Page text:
Heston Blumenthal may be one of the most well-known advocates and beneficiaries of neurogastronomy, but the technical difficulty of making some of his dishes is likely to have put many pub chefs off taking up the skill. Yet, even in its simplest form, neurogastronomy has the potential to double food sales.
That’s according to four experts in the field, who have revealed their top tips and insights into implementing simple forms of neurogastronomy in pub kitchens.
Stefan Cosser, a former senior development chef at Blumenthal’s Fat Duck experimental kitchen, and director and innovator at creative food development firm Food Innovation Solutions, believes neurogastronomy is just a “fancy” word for evolution and progression.
“I prefer the term ‘modern cooking’,” Cosser says. “Neurogastronomy is simply knowledge that can be added to a chef’s repertoire like any other skill that applies to our job.”
Most will also believe neurogastronomy is solely about how the chef places food on a plate as well as the innovative techniques used to manipulate and even trick the diner into thinking they’re eating something they’re not. Blumenthal’s meat fruit — chicken liver pâté in a mandarin jelly — for instance.
But it’s not just about that, claims Cosser: “Using the research and understanding of how sounds, smells, textures and even shapes of plates and the type of cutlery used can impact our enjoyment of food.”
Charles Spence, professor of experimental psychology at the University of Oxford’s Medical Sciences Division and co-author of The perfect meal: the multisensory science of food and dining, agrees.
What the diner thinks about the food you serve them depends on more than just the food itself, he claims. “It depends on everything from eye-appeal on the plate to the shape and colour of the plateware.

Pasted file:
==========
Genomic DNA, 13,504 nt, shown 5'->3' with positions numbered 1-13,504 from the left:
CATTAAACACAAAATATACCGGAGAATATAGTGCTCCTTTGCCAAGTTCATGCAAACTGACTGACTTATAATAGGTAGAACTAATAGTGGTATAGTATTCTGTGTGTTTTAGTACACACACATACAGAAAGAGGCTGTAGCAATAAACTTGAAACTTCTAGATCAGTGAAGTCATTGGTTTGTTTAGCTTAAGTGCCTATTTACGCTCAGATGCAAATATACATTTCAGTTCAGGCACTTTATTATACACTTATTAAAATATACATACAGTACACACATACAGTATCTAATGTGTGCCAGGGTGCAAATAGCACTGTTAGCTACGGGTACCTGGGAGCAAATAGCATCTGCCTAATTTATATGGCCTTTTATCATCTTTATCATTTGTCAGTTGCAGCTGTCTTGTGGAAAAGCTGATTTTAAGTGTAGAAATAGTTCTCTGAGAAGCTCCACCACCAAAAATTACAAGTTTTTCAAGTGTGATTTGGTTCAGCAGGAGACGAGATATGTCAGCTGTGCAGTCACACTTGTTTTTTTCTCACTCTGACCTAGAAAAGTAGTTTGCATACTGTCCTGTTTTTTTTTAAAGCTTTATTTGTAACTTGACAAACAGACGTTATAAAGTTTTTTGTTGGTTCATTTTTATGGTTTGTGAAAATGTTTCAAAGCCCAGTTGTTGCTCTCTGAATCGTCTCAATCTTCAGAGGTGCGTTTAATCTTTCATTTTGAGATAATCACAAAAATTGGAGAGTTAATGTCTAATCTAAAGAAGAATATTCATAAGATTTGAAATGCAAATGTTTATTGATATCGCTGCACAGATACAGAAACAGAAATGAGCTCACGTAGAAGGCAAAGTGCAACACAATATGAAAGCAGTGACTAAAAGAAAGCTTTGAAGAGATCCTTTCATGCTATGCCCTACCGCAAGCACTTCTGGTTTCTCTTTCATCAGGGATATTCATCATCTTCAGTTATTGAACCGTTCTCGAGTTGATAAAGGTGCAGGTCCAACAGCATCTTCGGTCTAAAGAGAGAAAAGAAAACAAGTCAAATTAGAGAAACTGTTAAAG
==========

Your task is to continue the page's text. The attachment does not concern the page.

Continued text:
‘Food is never just food’
Neurogastronomy, what is it?
The study of the complex brain processes that give rise to the flavours that we all experience when eating or drinking
- Source: Charles Spence, University of Oxford
“Food is never just food, no matter how wonderful what you prepare is. While [neurogastronomy] insights come from brain science, the actual suggestions are often very simple.”
For example, recent research carried out by Spence suggests that heavier cutlery makes people like the taste of food more and will make them more willing to pay a greater price for a dish than if lighter cutlery was used. This is because diners associate the extra weight with better quality. Even switching the plateware can be enough to instigate a perceived change in taste.
“Switching plateware from a rectangular piece of slate to a round white plate can be enough to help add a 10% perceived sweetness to a dish without adding any calories,” Spence adds.
Again, it’s not just down to the food, what it’s eaten from and what it’s eaten with, claim Bingham & Jones development chefs Jonny Bingham and David Jones. The pair started their own food innovations solutions firm last year, after clocking up decades of experience in restaurant kitchens and the wider food and drink industry.
Music has the power to change the flavour of food, as well as the pace diners eat, says Bingham. More upbeat music will make people eat faster, while a down-tempo, classical piece will make them slow down and could also improve the perceived quality of the dish.
Research carried out by Spence and Cosser into the effects of music on taste backs Bingham’s claims. After playing different types of music to diners who were eating a banoffee toffee dessert, the pair discovered just how much of an effect music could have on taste.